To secure unauthorized access to the Linux Kernel, the Operating System provides option to create user accounts with different privileges. You can change the user associated with the current session in the Linux Terminal, provided if you know another user’s login name. Hence it is necessary to switch between users from one Linux Terminal to perform some operations. In this sneppet you will learn how to use “su” command to change users from Linux Terminal.
Switch between users in Linux using su command
The Linux command “su” stands for ‘Substituting User‘. Developers/administrators wanted to execute Linux commands with another user account which is having more privileges to do certain operations, mainly ‘superuser‘.
Please note, the above method/syntax launches a new shell using the current user environment settings without using other username shell variables.
When this command is executed in Terminal by typing “su” and “username“, where “username” is the another user that you wanted to switch to. It asks for a password. Once authenticated, you will get access to that user account and the files and directories that user account has access permissions.
$ su user1 Password: $exit logout $
su – <username>
In this method hypen “-” is used along with “su“. This method is used to launch a new login shell. It will setup the shell environment for the target user as if this user is a system user with proper login.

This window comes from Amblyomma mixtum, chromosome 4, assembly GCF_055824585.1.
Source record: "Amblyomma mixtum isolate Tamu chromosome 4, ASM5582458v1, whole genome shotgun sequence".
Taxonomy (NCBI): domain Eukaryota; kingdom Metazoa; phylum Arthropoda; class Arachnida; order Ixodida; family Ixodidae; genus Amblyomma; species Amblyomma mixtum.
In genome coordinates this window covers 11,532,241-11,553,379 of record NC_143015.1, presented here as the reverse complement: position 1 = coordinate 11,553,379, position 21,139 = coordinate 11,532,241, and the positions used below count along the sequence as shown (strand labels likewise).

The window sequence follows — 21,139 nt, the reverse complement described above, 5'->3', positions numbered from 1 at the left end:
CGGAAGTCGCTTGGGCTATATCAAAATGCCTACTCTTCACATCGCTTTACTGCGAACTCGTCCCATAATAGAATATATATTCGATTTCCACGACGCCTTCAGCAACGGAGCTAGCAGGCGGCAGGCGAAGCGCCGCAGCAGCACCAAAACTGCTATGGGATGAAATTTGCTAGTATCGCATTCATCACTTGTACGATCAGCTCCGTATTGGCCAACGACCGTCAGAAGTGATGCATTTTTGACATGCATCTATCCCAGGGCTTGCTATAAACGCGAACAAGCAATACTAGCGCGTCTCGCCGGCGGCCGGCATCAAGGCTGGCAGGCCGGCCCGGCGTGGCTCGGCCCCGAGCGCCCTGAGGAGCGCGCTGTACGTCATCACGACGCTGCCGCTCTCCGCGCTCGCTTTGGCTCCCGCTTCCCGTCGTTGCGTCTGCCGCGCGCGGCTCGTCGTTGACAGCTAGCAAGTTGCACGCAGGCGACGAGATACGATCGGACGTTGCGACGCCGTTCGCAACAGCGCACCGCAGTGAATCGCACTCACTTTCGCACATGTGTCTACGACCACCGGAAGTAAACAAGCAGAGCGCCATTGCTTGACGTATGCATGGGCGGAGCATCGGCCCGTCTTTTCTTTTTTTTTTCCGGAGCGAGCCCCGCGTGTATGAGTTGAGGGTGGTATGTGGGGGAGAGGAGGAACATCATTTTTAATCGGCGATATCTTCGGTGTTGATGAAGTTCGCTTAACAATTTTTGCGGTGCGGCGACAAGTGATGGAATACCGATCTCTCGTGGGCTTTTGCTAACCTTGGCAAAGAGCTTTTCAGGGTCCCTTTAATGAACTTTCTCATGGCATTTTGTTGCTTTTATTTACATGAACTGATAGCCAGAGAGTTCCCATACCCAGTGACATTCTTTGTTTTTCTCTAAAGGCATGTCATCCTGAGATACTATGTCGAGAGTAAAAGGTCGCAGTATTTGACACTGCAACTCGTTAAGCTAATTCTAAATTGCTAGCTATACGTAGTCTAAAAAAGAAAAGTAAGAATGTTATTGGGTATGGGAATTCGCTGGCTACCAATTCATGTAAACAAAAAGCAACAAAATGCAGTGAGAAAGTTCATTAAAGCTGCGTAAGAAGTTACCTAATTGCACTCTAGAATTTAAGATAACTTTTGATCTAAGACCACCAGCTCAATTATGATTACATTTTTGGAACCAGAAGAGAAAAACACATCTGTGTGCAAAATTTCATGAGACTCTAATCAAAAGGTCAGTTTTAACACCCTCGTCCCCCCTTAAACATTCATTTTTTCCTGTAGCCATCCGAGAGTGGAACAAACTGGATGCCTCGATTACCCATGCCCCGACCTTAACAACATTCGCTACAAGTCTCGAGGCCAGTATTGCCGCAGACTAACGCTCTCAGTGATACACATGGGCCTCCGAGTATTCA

$ whoami user1 $ su - user2 Password: $ whoami user2 $ exit logout
The “whoami” command displays a username associated with the current session in the Linux Terminal.
In this method, you will see that username is not present in the command. Please note, in the absence of any username, “su –” will invoke the root shell.
$ whoami user1 $ su - Password: $ whoami root $ exit logout
Switch between users in Linux using sudo command
The Linux command “sudo” stands for ‘Super User Do‘. This command is generally used to execute various Linux commands as a root or super user. But you can also use sudo command to switch between users in Linux Terminal.
sudo -u <username> /bin/bash
- -u flag – to specify the username that you want to switch to
- /bin/bash – a bash shell for this user
For example, if you want to switch to the user user2, use the following sudo command:
sudo -u user2 /bin/bash
Once you execute the above command, you will be asked to enter the root user’s password. Type the root password and hit enter. The prompt will now show the switched username.
$ sudo -u user2 /bin/bash [sudo] password for sneppets: user2@sneppets-laptop:/home/sneppets
To switch to root user, you need to run the following sudo command.
$ sudo -u root /bin/bash root@sneppets-laptop:/home/sneppets#
When you run the above command, you will be prompted to enter root password. After entering correct password and hitting enter, you will see the prompt showing root username.
That’s all, you had learnt how to switch between users from Linux Terminal.
Hope this helped 🙂
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